What is a Roth IRA?
A Roth IRA is a retirement account for individuals that’s never taxed after you make contributions. Instead of getting an upfront tax deduction (like you do with deductible contributions to a traditional IRA), you can withdraw Roth IRA contributions and earnings entirely tax-free as long as you’ve had it for at least five years and reach age 59.5.
You can make IRA contributions as long as you have earned income and no matter your age, although you can’t contribute more to an IRA than you earn. To contribute the maximum for 2021, which is $6,000 or $7,000 for those over age 50, you must make at least that much.
For 2021, single taxpayers must have an adjusted gross income of $125,000 or less to make a full Roth IRA contribution.
But, as I mentioned, not everyone qualifies for a Roth IRA. For 2021, single taxpayers must have an adjusted gross income of $125,000 or less to make a full contribution. And married couples who file joint taxes must earn $198,000 or less. If your income exceeds these annual limits, you can keep an existing Roth IRA, but you can’t make new contributions.
Note that if you have a Roth at work, such as a Roth 401(k) or 403(b), there are no income limits to qualify. Unlike a Roth IRA, you can max out these accounts every year no matter how much you earn.
RELATED: Can Minors and Seniors Have a Roth IRA?
What is a backdoor Roth IRA?
A backdoor Roth isn’t a type of retirement account, it’s a method for high earners to fund a Roth IRA even when they don’t qualify for regular contributions. If your income is below the annual Roth IRA threshold, you don’t need a backdoor Roth because you can make regular "front door" contributions.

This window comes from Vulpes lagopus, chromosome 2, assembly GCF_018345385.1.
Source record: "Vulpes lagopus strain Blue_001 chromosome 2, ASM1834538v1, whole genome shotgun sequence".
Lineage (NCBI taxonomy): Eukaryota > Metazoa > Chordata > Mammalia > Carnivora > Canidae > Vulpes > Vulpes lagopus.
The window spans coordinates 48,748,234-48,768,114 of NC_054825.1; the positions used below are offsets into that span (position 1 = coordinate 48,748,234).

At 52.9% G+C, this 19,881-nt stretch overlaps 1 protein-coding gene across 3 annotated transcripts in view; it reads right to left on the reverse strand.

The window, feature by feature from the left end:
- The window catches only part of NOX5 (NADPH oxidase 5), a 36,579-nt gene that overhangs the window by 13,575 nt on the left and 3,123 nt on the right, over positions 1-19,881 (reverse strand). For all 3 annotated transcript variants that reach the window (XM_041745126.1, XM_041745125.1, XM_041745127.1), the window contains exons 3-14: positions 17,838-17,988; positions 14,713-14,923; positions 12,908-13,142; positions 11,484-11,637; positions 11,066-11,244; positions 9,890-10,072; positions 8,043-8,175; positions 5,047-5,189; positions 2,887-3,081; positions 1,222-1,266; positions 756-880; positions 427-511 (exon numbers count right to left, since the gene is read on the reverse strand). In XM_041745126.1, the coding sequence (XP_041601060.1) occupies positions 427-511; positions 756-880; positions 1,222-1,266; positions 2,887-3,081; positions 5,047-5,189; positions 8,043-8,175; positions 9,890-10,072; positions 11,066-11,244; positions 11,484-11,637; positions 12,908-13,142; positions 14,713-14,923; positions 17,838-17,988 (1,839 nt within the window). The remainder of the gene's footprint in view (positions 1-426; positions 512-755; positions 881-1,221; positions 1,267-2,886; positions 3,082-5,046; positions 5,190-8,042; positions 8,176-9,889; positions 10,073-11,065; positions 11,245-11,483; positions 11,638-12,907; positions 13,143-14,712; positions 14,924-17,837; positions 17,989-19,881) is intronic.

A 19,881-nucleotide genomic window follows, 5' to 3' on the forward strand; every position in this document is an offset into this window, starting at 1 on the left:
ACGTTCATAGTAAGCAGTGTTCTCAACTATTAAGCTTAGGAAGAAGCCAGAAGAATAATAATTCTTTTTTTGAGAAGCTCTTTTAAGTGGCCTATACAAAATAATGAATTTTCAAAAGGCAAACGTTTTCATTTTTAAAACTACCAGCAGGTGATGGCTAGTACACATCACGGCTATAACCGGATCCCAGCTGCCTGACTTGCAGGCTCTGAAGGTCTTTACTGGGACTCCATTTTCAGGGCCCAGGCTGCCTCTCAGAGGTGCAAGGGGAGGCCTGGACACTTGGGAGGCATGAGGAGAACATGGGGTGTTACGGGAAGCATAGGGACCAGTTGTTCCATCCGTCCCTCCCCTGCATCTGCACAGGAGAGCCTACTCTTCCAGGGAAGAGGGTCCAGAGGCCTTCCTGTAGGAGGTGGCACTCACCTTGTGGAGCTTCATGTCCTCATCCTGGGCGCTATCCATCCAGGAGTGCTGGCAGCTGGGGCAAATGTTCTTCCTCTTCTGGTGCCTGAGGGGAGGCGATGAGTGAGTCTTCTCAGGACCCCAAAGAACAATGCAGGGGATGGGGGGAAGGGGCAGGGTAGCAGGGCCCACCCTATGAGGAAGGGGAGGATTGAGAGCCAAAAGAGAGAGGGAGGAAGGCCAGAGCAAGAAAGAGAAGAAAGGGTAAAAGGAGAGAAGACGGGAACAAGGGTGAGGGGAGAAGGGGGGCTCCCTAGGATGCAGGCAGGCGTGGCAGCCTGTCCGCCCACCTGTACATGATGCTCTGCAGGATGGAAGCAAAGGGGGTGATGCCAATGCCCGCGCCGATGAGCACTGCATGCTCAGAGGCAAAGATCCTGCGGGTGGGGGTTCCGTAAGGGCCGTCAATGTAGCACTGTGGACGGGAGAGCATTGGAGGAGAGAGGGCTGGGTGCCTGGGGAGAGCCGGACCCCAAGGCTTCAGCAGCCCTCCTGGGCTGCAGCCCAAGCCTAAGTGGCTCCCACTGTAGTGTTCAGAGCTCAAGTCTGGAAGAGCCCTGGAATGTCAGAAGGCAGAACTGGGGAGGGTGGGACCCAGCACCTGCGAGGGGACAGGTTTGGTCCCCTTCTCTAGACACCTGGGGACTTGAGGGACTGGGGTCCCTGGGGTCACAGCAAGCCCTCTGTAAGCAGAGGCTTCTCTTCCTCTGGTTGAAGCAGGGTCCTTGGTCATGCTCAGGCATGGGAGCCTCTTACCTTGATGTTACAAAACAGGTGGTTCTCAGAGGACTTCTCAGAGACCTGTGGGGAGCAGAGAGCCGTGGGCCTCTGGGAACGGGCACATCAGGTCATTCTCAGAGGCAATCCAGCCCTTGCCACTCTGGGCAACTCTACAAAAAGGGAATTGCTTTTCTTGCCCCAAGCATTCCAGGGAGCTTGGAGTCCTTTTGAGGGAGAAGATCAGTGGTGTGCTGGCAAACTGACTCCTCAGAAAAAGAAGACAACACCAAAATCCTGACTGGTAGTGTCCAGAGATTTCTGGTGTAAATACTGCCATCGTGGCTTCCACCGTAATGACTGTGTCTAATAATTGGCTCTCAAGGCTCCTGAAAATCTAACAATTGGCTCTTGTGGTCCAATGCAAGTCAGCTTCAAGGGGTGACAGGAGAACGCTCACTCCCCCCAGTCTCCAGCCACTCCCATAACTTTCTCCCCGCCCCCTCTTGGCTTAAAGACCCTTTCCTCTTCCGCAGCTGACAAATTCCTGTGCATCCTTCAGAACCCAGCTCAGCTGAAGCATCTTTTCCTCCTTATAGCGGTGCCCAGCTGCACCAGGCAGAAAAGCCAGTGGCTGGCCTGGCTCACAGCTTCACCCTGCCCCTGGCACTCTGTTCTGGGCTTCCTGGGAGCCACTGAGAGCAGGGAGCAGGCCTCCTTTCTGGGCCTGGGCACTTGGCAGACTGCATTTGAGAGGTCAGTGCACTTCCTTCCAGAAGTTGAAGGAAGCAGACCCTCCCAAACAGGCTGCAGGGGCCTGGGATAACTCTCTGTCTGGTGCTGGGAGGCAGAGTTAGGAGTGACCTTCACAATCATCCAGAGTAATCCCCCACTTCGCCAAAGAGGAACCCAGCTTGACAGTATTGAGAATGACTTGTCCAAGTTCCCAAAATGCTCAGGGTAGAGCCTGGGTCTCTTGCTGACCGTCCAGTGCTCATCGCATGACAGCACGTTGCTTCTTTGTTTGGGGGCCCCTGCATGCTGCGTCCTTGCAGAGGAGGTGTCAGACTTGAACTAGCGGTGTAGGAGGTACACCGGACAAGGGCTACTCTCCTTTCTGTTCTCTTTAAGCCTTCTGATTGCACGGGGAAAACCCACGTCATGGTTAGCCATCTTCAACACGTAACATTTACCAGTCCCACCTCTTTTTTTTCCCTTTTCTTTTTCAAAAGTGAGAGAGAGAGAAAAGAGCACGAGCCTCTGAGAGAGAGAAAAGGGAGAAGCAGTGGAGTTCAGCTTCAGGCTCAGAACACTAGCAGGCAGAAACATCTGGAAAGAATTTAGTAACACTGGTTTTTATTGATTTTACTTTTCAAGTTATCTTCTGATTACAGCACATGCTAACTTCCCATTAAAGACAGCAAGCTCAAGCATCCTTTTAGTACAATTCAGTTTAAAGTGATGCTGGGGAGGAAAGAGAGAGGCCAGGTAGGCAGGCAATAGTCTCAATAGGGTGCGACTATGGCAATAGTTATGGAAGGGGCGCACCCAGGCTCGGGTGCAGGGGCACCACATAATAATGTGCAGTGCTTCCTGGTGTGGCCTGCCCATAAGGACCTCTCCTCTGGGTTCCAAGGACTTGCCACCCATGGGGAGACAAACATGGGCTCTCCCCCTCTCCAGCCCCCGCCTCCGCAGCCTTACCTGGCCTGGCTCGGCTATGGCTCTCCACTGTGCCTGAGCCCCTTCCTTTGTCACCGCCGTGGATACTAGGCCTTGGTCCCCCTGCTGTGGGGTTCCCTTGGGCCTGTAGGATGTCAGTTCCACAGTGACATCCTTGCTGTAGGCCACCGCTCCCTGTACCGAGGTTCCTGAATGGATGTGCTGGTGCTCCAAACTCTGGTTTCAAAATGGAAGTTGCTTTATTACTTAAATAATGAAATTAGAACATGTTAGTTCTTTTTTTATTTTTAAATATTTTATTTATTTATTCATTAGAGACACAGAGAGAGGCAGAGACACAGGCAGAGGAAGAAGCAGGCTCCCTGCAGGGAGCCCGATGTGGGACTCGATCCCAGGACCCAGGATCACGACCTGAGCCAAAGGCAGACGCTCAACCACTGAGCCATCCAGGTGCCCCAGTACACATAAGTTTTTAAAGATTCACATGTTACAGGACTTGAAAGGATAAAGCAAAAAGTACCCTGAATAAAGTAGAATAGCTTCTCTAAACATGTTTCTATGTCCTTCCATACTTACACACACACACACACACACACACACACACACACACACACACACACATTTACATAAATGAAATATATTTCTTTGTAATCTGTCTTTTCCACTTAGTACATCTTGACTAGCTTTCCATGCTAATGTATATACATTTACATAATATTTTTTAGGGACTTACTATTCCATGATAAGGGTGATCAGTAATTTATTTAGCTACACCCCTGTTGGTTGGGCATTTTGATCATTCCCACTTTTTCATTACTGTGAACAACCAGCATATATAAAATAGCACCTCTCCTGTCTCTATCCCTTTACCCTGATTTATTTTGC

In addition to tax-deductible contributions, you can also make nondeductible, taxable contributions to a traditional IRA. Interestingly, the IRS allows you to convert nondeductible IRA contributions to a Roth IRA, which is the “backdoor” concept. It's a clever and legitimate way to move money into a Roth IRA, even if you earn too much to qualify for one.
A backdoor Roth isn’t a type of retirement account—it’s a method for high earners to fund a Roth IRA even when they don’t qualify for regular contributions.
To create a backdoor Roth IRA, you must make a nondeductible (taxable) contribution to a traditional IRA and file IRS Form 8606, Nondeductible IRAs. Then you roll over those funds into a Roth IRA. You won't owe taxes, except on any investment growth in the account earned between the time of your traditional IRA contribution and the Roth conversion. If it was a short period, your earnings and resulting tax should be small. Once your funds are in a Roth IRA, the earnings can grow and be withdrawn tax-free in retirement.